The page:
We're going on a bear hunt
We're going to catch a big one
What a beautiful day!
We're not scared!
These, as many parents will know, are the opening lines of the eponymous story written by Michael Rosen and illustrated by Helen Oxenbury. It's a story of epic adventure; of intrepid journeys and of fear. Ultimate, visceral fear.
Long wavy grass.
Now grass isn't scary. Not unless you are five years old and the grass is taller than you are, and there's no way around, or over or under. Grass has sharp edges, it cuts at the skin and gets in the eyes. There are rabbit holes and ruts in the ground that you can't see.
We can't go over it
We can't go under it
We've got to go through it.
This is the crux of the adventure. The explorers do indeed go through the grass. They struggle; they face their fears; they pass through the obstacle and continue, strengthened, on their quest.
Swishy swashy swishy swashy swishy swashy.
The opening refrain is repeated and has become, for many, a playground chant. Not just Lions and Tigers and Bears, Oh my! But we're going to hunt bears. Fearsome, goggly-eyed, cruel, powerful bears.
A deep cold river.
Once more, the only way to cross a deep, cold, fast-flowing river that clutches at your clothes and sucks your breath away is to go through it.
Splash splosh splash splosh splash splosh.
Well, maybe not that deep.
But, my friends, on with the quest, We have to hunt our bear. We have trekked amid the wide prairies and crossed the Rubicon. There is no path but onwards.
Thick oozy mud.
Mud, to me was the worst. We had a big meadow near our house where we made camps in the stinging nettles. Five of us kids would crush the venomous stalks down and make paths and dens where no adult would come to reprimand us. When we got stung, there were dock leaves aplenty to soothe the pain. And there was a river flowing there as well, so unkempt grass and wide rivers were just part of our every day playground. Mud however...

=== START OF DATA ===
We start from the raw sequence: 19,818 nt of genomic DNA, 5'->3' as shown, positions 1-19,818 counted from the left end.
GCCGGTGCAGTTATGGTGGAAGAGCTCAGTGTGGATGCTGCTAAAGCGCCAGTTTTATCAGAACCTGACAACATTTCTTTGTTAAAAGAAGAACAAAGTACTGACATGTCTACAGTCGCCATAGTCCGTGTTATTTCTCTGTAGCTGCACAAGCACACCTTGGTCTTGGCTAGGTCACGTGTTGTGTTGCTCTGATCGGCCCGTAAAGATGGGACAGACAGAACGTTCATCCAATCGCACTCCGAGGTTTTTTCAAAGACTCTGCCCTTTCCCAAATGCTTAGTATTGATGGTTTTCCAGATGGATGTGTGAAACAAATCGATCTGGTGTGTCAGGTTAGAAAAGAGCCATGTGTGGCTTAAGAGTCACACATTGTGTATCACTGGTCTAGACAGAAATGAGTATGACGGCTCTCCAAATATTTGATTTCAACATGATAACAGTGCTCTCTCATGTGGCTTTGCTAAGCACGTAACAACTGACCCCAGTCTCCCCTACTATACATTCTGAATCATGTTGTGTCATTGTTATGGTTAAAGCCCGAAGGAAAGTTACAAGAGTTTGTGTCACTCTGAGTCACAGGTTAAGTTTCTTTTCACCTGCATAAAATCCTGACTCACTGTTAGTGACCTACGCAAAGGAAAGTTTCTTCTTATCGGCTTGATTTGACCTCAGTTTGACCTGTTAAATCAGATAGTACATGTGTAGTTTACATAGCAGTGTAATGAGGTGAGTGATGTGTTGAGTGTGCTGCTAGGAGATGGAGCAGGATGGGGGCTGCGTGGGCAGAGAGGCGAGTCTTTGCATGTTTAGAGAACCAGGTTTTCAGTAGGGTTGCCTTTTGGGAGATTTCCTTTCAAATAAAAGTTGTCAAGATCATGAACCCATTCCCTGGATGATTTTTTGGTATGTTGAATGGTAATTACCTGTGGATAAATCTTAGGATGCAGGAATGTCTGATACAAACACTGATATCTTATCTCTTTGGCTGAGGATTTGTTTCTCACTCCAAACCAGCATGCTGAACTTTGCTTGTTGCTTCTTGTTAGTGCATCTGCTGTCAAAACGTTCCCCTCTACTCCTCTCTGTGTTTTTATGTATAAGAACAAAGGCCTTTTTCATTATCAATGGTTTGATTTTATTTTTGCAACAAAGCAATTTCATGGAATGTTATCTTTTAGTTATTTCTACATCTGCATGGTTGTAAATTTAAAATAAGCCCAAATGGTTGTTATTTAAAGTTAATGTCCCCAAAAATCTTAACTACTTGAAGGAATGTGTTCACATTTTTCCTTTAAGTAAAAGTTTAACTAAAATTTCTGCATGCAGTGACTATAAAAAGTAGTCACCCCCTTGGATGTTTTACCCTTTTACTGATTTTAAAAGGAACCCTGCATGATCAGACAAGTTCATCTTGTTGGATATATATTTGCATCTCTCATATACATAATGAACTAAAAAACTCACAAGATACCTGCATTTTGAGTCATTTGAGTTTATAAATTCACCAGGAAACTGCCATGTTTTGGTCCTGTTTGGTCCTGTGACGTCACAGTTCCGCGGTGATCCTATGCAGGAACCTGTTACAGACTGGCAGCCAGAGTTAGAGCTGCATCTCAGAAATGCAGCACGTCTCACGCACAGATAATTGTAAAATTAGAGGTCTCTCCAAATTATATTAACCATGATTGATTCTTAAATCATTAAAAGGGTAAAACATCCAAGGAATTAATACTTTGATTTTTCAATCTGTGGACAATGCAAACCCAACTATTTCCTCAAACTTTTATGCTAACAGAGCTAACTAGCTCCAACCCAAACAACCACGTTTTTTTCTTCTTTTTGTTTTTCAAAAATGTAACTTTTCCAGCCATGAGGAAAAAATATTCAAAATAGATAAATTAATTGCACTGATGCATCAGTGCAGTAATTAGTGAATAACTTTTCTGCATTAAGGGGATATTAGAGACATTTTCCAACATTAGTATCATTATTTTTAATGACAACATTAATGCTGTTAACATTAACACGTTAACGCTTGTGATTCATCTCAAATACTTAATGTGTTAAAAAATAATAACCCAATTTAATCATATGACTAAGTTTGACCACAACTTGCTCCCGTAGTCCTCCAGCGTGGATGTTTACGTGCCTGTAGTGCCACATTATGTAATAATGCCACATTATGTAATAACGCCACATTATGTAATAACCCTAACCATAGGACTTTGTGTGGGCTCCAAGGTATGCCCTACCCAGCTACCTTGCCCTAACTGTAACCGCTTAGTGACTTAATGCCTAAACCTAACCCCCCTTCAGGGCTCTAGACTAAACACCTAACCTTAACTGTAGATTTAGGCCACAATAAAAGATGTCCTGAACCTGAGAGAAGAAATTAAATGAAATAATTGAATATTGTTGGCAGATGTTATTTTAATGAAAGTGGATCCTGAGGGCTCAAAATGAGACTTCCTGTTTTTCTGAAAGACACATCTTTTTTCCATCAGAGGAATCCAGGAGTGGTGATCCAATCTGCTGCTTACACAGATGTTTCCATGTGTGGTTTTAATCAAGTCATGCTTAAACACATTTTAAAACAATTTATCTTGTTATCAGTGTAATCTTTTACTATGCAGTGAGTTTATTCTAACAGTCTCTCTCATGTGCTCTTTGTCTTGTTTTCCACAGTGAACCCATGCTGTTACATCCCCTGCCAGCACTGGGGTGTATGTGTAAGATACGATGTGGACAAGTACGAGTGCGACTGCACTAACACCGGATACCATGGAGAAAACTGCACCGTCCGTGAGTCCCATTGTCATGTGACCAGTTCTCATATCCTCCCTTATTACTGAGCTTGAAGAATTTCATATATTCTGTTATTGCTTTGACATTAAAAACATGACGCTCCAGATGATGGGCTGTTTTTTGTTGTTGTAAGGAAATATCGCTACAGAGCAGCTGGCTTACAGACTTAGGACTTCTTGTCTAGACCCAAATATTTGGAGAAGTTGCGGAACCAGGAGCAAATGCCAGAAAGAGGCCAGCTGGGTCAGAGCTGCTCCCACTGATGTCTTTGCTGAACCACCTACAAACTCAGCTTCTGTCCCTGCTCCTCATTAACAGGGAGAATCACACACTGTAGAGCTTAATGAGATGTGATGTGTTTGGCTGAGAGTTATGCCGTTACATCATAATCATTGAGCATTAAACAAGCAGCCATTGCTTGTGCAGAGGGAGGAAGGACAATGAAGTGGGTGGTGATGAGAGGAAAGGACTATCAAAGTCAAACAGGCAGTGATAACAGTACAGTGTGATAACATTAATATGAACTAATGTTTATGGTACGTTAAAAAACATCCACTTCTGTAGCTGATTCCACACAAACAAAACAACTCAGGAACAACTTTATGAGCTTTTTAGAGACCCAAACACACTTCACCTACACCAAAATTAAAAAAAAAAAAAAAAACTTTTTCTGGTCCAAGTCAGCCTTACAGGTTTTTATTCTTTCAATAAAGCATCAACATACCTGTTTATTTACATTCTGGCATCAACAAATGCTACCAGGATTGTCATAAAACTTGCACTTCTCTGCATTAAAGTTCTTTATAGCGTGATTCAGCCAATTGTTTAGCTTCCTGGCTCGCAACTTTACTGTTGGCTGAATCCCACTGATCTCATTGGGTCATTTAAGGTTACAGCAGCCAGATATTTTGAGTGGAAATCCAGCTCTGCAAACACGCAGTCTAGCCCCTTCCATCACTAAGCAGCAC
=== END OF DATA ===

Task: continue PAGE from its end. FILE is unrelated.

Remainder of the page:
Squelch squerch squelch squerch squelch squerch.
Still, with wellies covered in the squelchy stuff, we go on. Or maybe with wellies left stuck in the mud leaving only dirty socks trying to tiptoe through the squelchy stuff. Going back almost 50 years, I remember living in fear of my father for once losing a plimsoll in some squelchy mud. I still don't like mud to this day.
A big dark forest.
Didn't Hansel and Gretel get lost in a scary forest and nearly get eaten? Then there was Fangorn which had living, walking trees. And Dante's Dark forest and never forget those evil Schippeitaro cat-spirits from Japan.
Stumble trip stumble trip stumble trip.
So eventually, after braving the Hercynian Forest, and perhaps meeting Totoro, our heros emerge into the light, only to face...
A swirling whirling snow storm.
I've never been in a real, honest-to-goodness blizzard. Not a white-out where the snow stings and bites and hides reality behind unfocussed mirages. Where the wind blows the flakes into eddies, distorting and twisting vision with undiscerned shapes that grow, until you can almost identify them, but then dissolve to bite the skin and fool the mind, Mirages made of ice and cold, yet just as real as mirages of the burned and arid desert.
Hoo wooo hoo wooo hoo wooo.
At last, on a sandy beach, in the dying rays of the setting sun, we find...
A narrow,gloomy cave.
Cold, wet, dank, dark, tired, with one plimsoll and one sock. Tremulous, our adventurers feel the way forward, touching the damp, water-streaked walls, smelling the animal stench, mixed with carrion and offal. The cold penetrates to the very bones. The stillness amplifies every breath, every drop of perspiration.
Tip-toe tip-toe tip-toe.
Penetrating further inwards, as the darkness gets murkier, and the smells get stronger, hearing gets more acute; fingers become more sensitive as sight diminishes.
Harsh breaths, stronger, animal smells.
One shiny wet nose.
Two big furry ears.
Two big goggly eyes.
We're on a bear hunt. What could it possibly be?
It's a bear!
Quick, back through the cave, back though the snowstorm; forest, mud river and grass.
I won't spoil the ending, but let's just say they all live happily ever after. Even the bear.
It's a lovely book. Perfect for reading aloud to a child, Lots of repeating sounds and onomatopoeia. A slow build up with a rushed panicky chase before all getting home safely and eating hot buttered toast for tea. You get a flavour of it from the extracts above, but you really need the book to get the full repetitive effect and the lovely ilustrations.
I've gone a little over the top with the horror thing up there, but I guess that's part of the point of the book. To an adult, a short walk across a field, jumping over a brook, through a patch of mud and crossing a small wood is nothing. But the same walk can feel like a huge adventure to a four-year-old. It's about imagination. Never lose that.
It's still a wonderful book to have and to read out loud. My thanks to JodieBird for reminding me about it.
You can see the author acting it out here. You know how you read something and use particular intonations and accents and emphasis. Then you hear someone else read it, and it sounds odd, because they never use the same cadence? I read it using exactly the same emphases as Rosen, which makes me happy.